Facebook will be the largest virtual graveyard by 2098 says statistician
According to researchers, the social Facebook will become the world’s largest virtual graveyard by the end of this century and there will be more profiles of dead people than of living users.tech Updated: Mar 07, 2016 17:58 IST
According to researchers, the social Facebook will become the world’s largest virtual graveyard by the end of this century and there will be more profiles of dead people than of living users.
“Social media website Facebook, which currently has 1.5 billion users worldwide, will turn into the world’s biggest virtual graveyard by 2098,” statistician Hachem Sadikki of the University of Massachusetts told Dailymail .
This will happen because the website refuses to delete dead users and instead turns the account into a “memorialised” version.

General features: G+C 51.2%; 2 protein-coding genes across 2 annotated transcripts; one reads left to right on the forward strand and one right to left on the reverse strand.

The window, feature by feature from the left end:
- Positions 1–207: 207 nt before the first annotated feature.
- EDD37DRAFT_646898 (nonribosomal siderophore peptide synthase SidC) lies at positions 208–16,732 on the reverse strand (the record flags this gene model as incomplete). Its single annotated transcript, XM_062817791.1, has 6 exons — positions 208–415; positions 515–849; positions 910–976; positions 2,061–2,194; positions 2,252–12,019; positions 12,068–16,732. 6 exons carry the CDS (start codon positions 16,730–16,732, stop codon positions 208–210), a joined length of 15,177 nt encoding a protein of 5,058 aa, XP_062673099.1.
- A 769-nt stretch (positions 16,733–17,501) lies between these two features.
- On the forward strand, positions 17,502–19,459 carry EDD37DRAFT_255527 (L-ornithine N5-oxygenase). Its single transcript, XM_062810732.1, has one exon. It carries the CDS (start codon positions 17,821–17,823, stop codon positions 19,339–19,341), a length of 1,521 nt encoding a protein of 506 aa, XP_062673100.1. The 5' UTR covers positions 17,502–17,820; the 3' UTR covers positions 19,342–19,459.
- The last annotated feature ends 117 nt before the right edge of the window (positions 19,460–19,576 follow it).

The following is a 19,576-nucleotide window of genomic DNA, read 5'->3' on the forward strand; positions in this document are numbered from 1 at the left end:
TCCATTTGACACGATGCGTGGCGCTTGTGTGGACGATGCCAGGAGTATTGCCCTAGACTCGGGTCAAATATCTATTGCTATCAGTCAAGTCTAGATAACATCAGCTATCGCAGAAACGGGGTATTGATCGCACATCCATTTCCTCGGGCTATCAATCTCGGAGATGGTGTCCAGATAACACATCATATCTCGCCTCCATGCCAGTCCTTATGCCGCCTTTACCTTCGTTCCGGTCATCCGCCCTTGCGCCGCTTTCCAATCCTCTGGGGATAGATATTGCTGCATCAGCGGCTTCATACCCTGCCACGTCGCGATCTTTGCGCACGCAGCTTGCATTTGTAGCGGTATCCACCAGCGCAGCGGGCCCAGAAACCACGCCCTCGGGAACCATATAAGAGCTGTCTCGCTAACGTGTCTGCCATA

“Facebook’s refusal to automatically delete dead users and the plateauing membership of the site means that the living will be outnumbered sooner than you might think,” the report said.
Sadikki, PhD candidate in statistics at University of Massachusetts, said he worked out the figure by assuming that Facebook’s growth will begin to slow soon.
A blogging company Digital Beyond has claimed that nearly 970,000 Facebook users will die this year alone across the world which is far more as compared to 385,968 in 2010 and 580,000 in 2012.
Sadikki also assumed that the social media website will retain its existing policy on how to handle dead users.
The website’s policy has attracted criticism from users in the past as it showed the photos of dead ones in its “year in review” videos (till 2015). Facebookers have also complained about receiving the birthday alerts of dead users.
Facebook has tried to solve this problem by asking users to appoint a “Legacy Contact” before they die.
The “Legacy Contact” is able to administer the page after a user passes away by writing one last post and even approving new friend requests. The contact can even update cover and profile photo.
According to the report, Facebook declined to comment.